What’s behind the rise in number of COVID-19 cases?

Is India currently witnessing a second wave of coronavirus?

In India, variants first identified in the UK, South Africa and Brazil have been found.

Is India currently witnessing a second wave of coronavirus? Several states are now following on the heels of Maharashtra and Punjab and reporting a steep rise in the number of active cases.

On Saturday the country’s COVID-19 tally rose to 1,11,92,088 with over 18,000 fresh cases being reported in a span of 24 hours after 36 days. Active cases registered an increase for the fourth consecutive day on March 6 and were recorded at 1,80,304, according to the Union health ministry.

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Delhi has reported more than 300 cases for the last two days – the first time since January 15. In Gujarat, the numbers have been climbing for three weeks. In the past two days, the state has reported more than 500 cases, something that had not happened since January 17. Numbers in the state had been on a decline in the new year, touching a low of 232 on February 8. But they began to rise again after that.


Similar increases have been seen in Haryana, Rajasthan and Madhya Pradesh.

Reasons Behind the Upward Trajectory

All these states have had remarkably similar trajectories. They show a steady decline till the first week of February, and then a sharp rise north.

Lack of travel restrictions is one reason why cases are rising. People are free to move from one place to another. In most states, passengers coming in from Maharashtra – the worst-hit state with more than 10,000 cases in the past two days – are not being mandatorily screened.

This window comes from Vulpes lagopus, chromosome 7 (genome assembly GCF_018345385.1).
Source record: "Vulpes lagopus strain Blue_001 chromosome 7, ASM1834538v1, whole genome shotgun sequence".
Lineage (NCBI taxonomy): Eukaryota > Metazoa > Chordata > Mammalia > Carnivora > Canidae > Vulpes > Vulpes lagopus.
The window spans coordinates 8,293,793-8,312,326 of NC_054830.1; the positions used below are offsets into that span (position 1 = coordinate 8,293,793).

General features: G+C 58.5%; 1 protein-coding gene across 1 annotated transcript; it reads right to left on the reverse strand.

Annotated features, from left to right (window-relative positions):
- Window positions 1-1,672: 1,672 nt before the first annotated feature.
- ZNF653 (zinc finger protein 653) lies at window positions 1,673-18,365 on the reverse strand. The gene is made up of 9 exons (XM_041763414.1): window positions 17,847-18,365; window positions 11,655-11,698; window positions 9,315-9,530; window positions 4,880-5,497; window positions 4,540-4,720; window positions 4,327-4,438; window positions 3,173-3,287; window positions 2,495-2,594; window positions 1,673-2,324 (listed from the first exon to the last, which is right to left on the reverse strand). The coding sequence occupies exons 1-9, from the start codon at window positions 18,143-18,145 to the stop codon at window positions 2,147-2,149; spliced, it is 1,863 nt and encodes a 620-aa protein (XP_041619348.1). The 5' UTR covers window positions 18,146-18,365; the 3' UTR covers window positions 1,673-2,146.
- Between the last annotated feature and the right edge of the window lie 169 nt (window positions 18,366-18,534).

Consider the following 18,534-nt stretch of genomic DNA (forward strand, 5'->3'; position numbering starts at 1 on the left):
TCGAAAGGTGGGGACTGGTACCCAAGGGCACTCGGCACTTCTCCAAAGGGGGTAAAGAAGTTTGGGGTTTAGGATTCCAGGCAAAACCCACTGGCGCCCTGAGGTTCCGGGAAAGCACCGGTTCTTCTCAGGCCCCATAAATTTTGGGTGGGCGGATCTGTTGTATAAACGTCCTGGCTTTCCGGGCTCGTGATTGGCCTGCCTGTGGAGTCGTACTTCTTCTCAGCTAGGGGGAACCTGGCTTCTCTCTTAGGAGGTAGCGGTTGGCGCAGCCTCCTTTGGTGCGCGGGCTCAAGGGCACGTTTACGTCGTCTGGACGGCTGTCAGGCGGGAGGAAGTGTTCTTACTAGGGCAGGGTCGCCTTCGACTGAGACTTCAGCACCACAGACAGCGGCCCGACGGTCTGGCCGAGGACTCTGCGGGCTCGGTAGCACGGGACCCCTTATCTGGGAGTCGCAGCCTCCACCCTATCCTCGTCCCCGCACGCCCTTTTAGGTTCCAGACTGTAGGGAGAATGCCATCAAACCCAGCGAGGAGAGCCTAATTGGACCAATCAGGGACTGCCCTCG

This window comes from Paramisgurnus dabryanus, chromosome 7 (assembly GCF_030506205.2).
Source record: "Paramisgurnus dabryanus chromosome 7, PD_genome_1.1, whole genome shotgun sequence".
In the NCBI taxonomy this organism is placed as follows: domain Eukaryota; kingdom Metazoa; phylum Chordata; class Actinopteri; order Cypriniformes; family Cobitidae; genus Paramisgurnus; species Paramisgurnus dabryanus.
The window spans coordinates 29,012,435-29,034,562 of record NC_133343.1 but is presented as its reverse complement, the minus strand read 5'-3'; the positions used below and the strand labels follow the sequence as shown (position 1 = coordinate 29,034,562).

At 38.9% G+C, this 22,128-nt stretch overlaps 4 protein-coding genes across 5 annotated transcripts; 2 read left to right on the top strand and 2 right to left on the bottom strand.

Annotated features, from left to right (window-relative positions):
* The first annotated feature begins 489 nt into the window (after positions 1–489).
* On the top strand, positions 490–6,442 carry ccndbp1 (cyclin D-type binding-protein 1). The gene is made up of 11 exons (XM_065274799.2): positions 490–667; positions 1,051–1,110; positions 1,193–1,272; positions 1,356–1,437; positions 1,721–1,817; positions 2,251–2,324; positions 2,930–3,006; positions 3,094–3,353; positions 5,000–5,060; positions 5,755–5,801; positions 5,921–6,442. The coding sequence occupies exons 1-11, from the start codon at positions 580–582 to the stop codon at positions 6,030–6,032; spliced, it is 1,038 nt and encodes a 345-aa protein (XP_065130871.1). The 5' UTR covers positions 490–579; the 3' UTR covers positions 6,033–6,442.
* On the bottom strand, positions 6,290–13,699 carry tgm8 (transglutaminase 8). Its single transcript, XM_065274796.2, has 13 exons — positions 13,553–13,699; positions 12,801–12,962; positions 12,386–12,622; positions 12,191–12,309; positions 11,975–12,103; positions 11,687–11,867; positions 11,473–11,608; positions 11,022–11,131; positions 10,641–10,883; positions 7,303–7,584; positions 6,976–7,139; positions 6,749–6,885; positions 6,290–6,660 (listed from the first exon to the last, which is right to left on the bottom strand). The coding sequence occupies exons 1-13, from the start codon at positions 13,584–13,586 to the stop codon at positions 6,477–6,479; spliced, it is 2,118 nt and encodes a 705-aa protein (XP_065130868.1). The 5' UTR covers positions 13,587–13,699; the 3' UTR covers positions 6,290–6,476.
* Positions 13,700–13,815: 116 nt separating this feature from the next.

But Maharashtra is not the only state to ease restrictions, and none of the reasons attributed for the rise of cases there — reluctance to follow coronavirus guidelines, public functions, reopening of businesses – is unique to the state.

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And yet the numbers have not risen in Bihar or Uttar Pradesh, or even in poll-bound states like West Bengal, Assam and Tamil Nadu, which are witnessing huge rallies.

The situation in Punjab is as bad as in Maharashtra – in relative terms. By the middle of January it was reporting less than 150 cases a day. But in the last three days, the daily numbers have twice crossed 1,000.

No Rise in Deaths

There is a silver lining. Even though the number of cases are rising, there is no rise in the number of deaths. That could change, as deaths often occur two to eight weeks after the onset of COVID-19 symptoms. But even after almost a month since the cases began to rise, there is no discernible increase in the number of fatalities. This could indicate that most of the new infections might only be mild in nature.